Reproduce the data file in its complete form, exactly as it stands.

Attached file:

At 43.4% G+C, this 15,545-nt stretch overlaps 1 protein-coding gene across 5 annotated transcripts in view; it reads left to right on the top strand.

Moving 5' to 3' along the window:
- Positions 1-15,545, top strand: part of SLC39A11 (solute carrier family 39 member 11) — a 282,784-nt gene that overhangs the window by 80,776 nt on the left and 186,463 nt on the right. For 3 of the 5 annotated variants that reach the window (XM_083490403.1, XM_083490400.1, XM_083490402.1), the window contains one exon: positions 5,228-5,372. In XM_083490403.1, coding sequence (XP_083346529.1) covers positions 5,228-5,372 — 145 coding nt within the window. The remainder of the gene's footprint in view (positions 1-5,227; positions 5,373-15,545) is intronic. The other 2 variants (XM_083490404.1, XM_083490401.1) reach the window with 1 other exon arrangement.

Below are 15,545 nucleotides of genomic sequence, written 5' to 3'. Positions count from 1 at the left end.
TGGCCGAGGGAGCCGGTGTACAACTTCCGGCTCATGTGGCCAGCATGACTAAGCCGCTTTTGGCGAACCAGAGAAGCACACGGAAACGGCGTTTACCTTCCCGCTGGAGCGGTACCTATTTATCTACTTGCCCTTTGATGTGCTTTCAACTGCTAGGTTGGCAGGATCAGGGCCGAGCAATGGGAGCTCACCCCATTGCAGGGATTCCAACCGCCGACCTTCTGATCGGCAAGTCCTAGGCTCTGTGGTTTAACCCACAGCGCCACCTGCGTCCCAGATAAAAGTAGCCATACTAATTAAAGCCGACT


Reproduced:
At 43.4% G+C, this 15,545-nt stretch overlaps 1 protein-coding gene across 5 annotated transcripts in view; it reads left to right on the top strand.

Moving 5' to 3' along the window:
- Positions 1-15,545, top strand: part of SLC39A11 (solute carrier family 39 member 11) — a 282,784-nt gene that overhangs the window by 80,776 nt on the left and 186,463 nt on the right. For 3 of the 5 annotated variants that reach the window (XM_083490403.1, XM_083490400.1, XM_083490402.1), the window contains one exon: positions 5,228-5,372. In XM_083490403.1, coding sequence (XP_083346529.1) covers positions 5,228-5,372 — 145 coding nt within the window. The remainder of the gene's footprint in view (positions 1-5,227; positions 5,373-15,545) is intronic. The other 2 variants (XM_083490404.1, XM_083490401.1) reach the window with 1 other exon arrangement.

Below are 15,545 nucleotides of genomic sequence, written 5' to 3'. Positions count from 1 at the left end.
TGGCCGAGGGAGCCGGTGTACAACTTCCGGCTCATGTGGCCAGCATGACTAAGCCGCTTTTGGCGAACCAGAGAAGCACACGGAAACGGCGTTTACCTTCCCGCTGGAGCGGTACCTATTTATCTACTTGCCCTTTGATGTGCTTTCAACTGCTAGGTTGGCAGGATCAGGGCCGAGCAATGGGAGCTCACCCCATTGCAGGGATTCCAACCGCCGACCTTCTGATCGGCAAGTCCTAGGCTCTGTGGTTTAACCCACAGCGCCACCTGCGTCCCAGATAAAAGTAGCCATACTAATTAAAGCCGACT